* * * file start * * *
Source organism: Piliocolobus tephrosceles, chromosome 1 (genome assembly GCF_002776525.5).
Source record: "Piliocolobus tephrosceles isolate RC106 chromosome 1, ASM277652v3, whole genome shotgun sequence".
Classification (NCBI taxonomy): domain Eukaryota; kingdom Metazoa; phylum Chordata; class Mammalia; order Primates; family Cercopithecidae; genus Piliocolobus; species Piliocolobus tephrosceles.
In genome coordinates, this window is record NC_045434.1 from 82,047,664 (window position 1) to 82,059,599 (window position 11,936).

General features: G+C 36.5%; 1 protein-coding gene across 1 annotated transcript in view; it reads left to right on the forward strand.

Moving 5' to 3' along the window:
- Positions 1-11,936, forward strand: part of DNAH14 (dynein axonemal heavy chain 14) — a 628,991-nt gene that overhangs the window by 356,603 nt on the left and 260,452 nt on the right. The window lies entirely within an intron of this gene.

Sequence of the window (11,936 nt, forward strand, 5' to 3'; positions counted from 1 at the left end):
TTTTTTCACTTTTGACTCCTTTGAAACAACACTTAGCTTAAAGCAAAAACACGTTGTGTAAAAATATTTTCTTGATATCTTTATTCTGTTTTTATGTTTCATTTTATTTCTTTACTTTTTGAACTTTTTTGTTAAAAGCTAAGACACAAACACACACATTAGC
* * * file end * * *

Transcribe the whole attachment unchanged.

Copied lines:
Source organism: Piliocolobus tephrosceles, chromosome 1 (genome assembly GCF_002776525.5).
Source record: "Piliocolobus tephrosceles isolate RC106 chromosome 1, ASM277652v3, whole genome shotgun sequence".
Classification (NCBI taxonomy): domain Eukaryota; kingdom Metazoa; phylum Chordata; class Mammalia; order Primates; family Cercopithecidae; genus Piliocolobus; species Piliocolobus tephrosceles.
In genome coordinates, this window is record NC_045434.1 from 82,047,664 (window position 1) to 82,059,599 (window position 11,936).

General features: G+C 36.5%; 1 protein-coding gene across 1 annotated transcript in view; it reads left to right on the forward strand.

Moving 5' to 3' along the window:
- Positions 1-11,936, forward strand: part of DNAH14 (dynein axonemal heavy chain 14) — a 628,991-nt gene that overhangs the window by 356,603 nt on the left and 260,452 nt on the right. The window lies entirely within an intron of this gene.

Sequence of the window (11,936 nt, forward strand, 5' to 3'; positions counted from 1 at the left end):
TTTTTTCACTTTTGACTCCTTTGAAACAACACTTAGCTTAAAGCAAAAACACGTTGTGTAAAAATATTTTCTTGATATCTTTATTCTGTTTTTATGTTTCATTTTATTTCTTTACTTTTTGAACTTTTTTGTTAAAAGCTAAGACACAAACACACACATTAGC